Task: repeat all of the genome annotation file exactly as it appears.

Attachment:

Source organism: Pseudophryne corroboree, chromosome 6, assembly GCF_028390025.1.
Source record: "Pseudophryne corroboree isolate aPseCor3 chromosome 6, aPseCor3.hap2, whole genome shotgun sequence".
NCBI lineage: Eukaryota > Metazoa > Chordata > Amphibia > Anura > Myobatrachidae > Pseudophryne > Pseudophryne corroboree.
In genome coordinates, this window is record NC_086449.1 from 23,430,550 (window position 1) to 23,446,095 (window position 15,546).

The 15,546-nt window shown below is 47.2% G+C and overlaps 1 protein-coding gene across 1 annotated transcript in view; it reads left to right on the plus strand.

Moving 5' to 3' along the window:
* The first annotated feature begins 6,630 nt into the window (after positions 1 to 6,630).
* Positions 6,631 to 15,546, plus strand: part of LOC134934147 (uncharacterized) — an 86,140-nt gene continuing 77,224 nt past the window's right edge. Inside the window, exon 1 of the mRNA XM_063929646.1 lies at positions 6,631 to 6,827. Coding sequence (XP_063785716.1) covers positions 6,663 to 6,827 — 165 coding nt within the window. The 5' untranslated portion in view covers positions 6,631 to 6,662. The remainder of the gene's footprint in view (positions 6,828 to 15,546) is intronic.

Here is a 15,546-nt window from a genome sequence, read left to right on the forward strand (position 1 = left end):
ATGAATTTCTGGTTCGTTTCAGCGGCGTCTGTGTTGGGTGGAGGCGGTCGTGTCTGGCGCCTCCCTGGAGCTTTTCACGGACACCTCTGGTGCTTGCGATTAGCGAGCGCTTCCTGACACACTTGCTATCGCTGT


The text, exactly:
Source organism: Pseudophryne corroboree, chromosome 6, assembly GCF_028390025.1.
Source record: "Pseudophryne corroboree isolate aPseCor3 chromosome 6, aPseCor3.hap2, whole genome shotgun sequence".
NCBI lineage: Eukaryota > Metazoa > Chordata > Amphibia > Anura > Myobatrachidae > Pseudophryne > Pseudophryne corroboree.
In genome coordinates, this window is record NC_086449.1 from 23,430,550 (window position 1) to 23,446,095 (window position 15,546).

The 15,546-nt window shown below is 47.2% G+C and overlaps 1 protein-coding gene across 1 annotated transcript in view; it reads left to right on the plus strand.

Moving 5' to 3' along the window:
* The first annotated feature begins 6,630 nt into the window (after positions 1 to 6,630).
* Positions 6,631 to 15,546, plus strand: part of LOC134934147 (uncharacterized) — an 86,140-nt gene continuing 77,224 nt past the window's right edge. Inside the window, exon 1 of the mRNA XM_063929646.1 lies at positions 6,631 to 6,827. Coding sequence (XP_063785716.1) covers positions 6,663 to 6,827 — 165 coding nt within the window. The 5' untranslated portion in view covers positions 6,631 to 6,662. The remainder of the gene's footprint in view (positions 6,828 to 15,546) is intronic.

Here is a 15,546-nt window from a genome sequence, read left to right on the forward strand (position 1 = left end):
ATGAATTTCTGGTTCGTTTCAGCGGCGTCTGTGTTGGGTGGAGGCGGTCGTGTCTGGCGCCTCCCTGGAGCTTTTCACGGACACCTCTGGTGCTTGCGATTAGCGAGCGCTTCCTGACACACTTGCTATCGCTGT